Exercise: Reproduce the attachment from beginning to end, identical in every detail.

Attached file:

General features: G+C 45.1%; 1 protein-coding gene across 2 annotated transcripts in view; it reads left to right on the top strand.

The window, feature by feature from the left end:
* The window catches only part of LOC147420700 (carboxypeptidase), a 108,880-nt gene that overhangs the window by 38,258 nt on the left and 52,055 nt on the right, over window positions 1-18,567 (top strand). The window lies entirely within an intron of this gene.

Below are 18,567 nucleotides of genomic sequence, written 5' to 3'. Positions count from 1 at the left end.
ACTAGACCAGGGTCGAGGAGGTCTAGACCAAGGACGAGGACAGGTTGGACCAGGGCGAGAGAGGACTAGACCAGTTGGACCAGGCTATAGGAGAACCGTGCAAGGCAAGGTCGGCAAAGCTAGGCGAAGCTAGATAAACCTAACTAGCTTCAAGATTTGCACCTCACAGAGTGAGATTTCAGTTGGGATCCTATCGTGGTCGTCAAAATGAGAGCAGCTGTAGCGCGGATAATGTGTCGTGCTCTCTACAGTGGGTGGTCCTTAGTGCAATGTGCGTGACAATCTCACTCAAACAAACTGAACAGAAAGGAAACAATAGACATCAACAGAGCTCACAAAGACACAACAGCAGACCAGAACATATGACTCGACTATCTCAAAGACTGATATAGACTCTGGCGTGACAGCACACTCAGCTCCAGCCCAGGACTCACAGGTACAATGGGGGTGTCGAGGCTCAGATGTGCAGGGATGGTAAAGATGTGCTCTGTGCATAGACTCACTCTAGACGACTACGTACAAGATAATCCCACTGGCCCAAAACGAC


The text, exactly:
General features: G+C 45.1%; 1 protein-coding gene across 2 annotated transcripts in view; it reads left to right on the top strand.

The window, feature by feature from the left end:
* The window catches only part of LOC147420700 (carboxypeptidase), a 108,880-nt gene that overhangs the window by 38,258 nt on the left and 52,055 nt on the right, over window positions 1-18,567 (top strand). The window lies entirely within an intron of this gene.

Below are 18,567 nucleotides of genomic sequence, written 5' to 3'. Positions count from 1 at the left end.
ACTAGACCAGGGTCGAGGAGGTCTAGACCAAGGACGAGGACAGGTTGGACCAGGGCGAGAGAGGACTAGACCAGTTGGACCAGGCTATAGGAGAACCGTGCAAGGCAAGGTCGGCAAAGCTAGGCGAAGCTAGATAAACCTAACTAGCTTCAAGATTTGCACCTCACAGAGTGAGATTTCAGTTGGGATCCTATCGTGGTCGTCAAAATGAGAGCAGCTGTAGCGCGGATAATGTGTCGTGCTCTCTACAGTGGGTGGTCCTTAGTGCAATGTGCGTGACAATCTCACTCAAACAAACTGAACAGAAAGGAAACAATAGACATCAACAGAGCTCACAAAGACACAACAGCAGACCAGAACATATGACTCGACTATCTCAAAGACTGATATAGACTCTGGCGTGACAGCACACTCAGCTCCAGCCCAGGACTCACAGGTACAATGGGGGTGTCGAGGCTCAGATGTGCAGGGATGGTAAAGATGTGCTCTGTGCATAGACTCACTCTAGACGACTACGTACAAGATAATCCCACTGGCCCAAAACGAC